Bangladesh to launch US$24m factory safety campaign
Agence France-Presse in Dhaka
Bangladesh and the International Labour Organisation (ILO) will launch a US$24 million (HK$186 million) safety campaign on Tuesday in the latest effort to overhaul appalling conditions at the nation’s clothing factories, officials said.
Experts will conduct safety inspections at more than 1,000 factories as part of the multi-year campaign, after a garment factory collapse in April that killed 1,132 people highlighted inadequate safety standards in the industry.
The campaign will target factories that operate as sub-contractors or produce garments for lesser-known Western retailers, and have not signed up to safety accords established since the disaster.
“We want to bring the number of industrial accidents to a tolerable limit,” Labour and Employment Secretary Mikail Shipar said. “There will be zero tolerance to poor working conditions in our factories.”
The collapse of the Rana Plaza building, where workers toiled for long hours and poor pay to make clothes for Western retailers, focused attention like never before on factory conditions in Bangladesh, the world’s second largest garment producer.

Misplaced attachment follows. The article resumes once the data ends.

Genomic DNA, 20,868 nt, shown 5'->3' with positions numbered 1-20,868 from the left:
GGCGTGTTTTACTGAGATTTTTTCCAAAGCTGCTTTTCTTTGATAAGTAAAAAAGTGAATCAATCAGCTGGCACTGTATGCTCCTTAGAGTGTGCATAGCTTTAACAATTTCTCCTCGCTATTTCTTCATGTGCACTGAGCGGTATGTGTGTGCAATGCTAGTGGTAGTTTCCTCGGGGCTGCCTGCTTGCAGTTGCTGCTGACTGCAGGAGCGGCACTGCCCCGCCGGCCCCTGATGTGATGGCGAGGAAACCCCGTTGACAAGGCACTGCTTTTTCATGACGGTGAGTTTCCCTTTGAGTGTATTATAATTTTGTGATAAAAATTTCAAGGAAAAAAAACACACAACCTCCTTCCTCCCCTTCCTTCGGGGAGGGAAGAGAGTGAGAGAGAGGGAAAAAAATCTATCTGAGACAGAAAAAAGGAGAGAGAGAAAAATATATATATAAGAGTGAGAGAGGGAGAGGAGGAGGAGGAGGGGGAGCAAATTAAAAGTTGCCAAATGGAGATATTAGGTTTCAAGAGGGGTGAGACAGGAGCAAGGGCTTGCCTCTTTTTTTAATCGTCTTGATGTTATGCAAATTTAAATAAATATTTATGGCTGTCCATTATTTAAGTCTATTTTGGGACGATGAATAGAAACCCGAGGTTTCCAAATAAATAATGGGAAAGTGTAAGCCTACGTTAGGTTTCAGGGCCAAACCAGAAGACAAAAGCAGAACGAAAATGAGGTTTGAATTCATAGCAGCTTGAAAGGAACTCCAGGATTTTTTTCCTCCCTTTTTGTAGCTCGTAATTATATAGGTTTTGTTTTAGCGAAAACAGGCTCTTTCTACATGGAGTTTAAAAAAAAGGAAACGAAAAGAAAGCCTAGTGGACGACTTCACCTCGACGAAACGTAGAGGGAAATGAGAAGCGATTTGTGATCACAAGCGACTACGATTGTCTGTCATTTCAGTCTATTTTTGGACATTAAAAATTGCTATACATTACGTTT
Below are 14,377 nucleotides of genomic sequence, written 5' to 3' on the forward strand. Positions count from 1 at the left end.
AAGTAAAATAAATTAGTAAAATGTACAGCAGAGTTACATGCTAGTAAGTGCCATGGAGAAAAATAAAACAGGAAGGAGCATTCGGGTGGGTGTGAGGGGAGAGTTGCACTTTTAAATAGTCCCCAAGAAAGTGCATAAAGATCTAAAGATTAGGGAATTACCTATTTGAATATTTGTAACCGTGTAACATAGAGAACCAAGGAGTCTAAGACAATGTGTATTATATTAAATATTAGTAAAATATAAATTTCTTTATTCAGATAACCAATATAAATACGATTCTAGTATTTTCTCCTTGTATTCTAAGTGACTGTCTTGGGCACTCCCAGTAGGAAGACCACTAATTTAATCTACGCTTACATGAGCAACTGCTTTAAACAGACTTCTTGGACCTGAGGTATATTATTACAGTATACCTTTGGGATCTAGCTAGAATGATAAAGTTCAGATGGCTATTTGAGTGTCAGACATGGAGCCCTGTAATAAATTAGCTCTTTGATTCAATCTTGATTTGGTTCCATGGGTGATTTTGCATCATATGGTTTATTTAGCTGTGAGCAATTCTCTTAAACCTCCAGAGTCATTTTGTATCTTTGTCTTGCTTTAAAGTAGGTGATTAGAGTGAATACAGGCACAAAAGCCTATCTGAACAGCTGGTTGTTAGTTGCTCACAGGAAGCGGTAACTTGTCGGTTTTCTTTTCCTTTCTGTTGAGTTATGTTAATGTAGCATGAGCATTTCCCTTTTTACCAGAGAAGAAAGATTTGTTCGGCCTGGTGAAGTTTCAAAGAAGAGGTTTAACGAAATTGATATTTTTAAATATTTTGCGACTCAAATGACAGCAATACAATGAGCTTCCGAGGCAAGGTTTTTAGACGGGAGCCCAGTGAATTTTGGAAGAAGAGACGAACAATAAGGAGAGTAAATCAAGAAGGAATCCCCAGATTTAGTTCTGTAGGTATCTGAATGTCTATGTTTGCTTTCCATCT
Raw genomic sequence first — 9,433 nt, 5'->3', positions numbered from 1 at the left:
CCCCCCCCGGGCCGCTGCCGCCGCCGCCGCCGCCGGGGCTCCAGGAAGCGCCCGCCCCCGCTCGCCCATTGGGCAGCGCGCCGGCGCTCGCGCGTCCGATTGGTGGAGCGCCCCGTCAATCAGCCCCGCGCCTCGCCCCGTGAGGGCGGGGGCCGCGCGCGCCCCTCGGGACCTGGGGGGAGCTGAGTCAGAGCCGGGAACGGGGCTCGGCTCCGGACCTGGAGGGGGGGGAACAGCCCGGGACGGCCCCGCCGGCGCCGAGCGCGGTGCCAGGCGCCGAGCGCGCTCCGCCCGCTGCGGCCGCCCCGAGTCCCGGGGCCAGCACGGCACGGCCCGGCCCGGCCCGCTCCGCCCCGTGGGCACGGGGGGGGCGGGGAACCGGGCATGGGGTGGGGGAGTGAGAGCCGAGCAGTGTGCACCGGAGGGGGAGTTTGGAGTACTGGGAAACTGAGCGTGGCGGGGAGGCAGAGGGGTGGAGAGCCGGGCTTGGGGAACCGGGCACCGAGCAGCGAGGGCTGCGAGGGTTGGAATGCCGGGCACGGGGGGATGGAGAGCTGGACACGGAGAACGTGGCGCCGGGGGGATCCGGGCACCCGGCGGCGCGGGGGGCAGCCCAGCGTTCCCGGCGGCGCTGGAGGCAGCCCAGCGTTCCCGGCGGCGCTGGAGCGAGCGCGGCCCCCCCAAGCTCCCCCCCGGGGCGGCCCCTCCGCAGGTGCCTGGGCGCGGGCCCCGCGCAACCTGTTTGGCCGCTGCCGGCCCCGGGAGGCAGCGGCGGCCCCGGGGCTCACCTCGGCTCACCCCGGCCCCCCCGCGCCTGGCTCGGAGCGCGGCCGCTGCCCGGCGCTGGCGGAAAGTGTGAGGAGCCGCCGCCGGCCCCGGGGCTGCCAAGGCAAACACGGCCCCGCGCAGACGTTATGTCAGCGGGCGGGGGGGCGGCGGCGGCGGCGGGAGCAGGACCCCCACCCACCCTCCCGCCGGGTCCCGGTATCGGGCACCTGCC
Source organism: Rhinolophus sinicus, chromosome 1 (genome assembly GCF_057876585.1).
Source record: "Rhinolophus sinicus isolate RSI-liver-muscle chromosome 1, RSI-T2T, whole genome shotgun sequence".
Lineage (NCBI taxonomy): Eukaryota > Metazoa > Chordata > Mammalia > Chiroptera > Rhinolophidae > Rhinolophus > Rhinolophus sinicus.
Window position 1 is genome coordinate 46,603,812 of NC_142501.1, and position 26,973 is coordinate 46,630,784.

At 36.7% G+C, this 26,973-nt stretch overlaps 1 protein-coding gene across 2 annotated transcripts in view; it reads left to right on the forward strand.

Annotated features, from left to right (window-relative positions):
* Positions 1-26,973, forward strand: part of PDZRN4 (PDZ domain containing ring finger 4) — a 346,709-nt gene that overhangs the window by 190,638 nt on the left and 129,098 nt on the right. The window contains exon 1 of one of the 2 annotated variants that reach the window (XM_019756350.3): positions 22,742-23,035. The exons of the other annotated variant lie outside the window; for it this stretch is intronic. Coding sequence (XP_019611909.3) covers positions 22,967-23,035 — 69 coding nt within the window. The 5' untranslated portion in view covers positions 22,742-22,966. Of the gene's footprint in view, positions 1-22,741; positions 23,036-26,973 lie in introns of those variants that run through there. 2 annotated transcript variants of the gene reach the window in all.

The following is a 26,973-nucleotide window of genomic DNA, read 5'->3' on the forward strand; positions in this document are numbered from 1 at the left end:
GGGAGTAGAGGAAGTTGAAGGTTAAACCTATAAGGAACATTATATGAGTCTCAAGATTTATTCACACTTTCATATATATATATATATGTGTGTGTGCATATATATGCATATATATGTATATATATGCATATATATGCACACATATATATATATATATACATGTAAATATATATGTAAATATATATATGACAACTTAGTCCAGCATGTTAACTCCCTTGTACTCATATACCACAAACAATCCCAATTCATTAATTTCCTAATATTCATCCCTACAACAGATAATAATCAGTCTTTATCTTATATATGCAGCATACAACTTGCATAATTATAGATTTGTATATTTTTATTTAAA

A fire at the Tazreen garment factory in Dhaka killed 111 workers last November, the country’s worst such tragedy, and revealed unauthorised sub-contracting of orders from Western groups.
Many EU retailers have signed up to a new safety accord since the April disaster, pledging improved conditions at factories, while US retailers have launched a separate pact.
The ILO and the Bangladesh government will sign an agreement later on Tuesday for the US$24 million inspection campaign to be funded jointly by the Dutch, British and Canadian governments, Shipar said.
He added that the campaign would target about half of Bangladesh’s 4,500 factories, while the ILO said some 1,200 plants would be scrutinised.
“The experts will make preliminary assessments of the structural integrity and fire safety of between 1,000 and 1,250 garment factories,” ILO official Lejo Sibbel said.
Thirty teams led by experts from the Bangladesh University of Engineering and Technology (BUET), the country’s top engineering institution, would carry out the inspections, Shipar said.
“Our inspections will mostly cover mid-level and sub-contracting factories. They are the most accident prone,” he said.
“Since we have limited resources, our drive will be concentrated on the factories not being inspected by top European and American retailers.”
Bangladesh has carried out some safety inspections since the Tazreen and Rana Plaza tragedies, but there have been too few government inspectors of which many lack the necessary technical expertise.
A BUET survey conducted after the April disaster found about 90 per cent of the buildings housing factories in Bangladesh were structurally unsafe.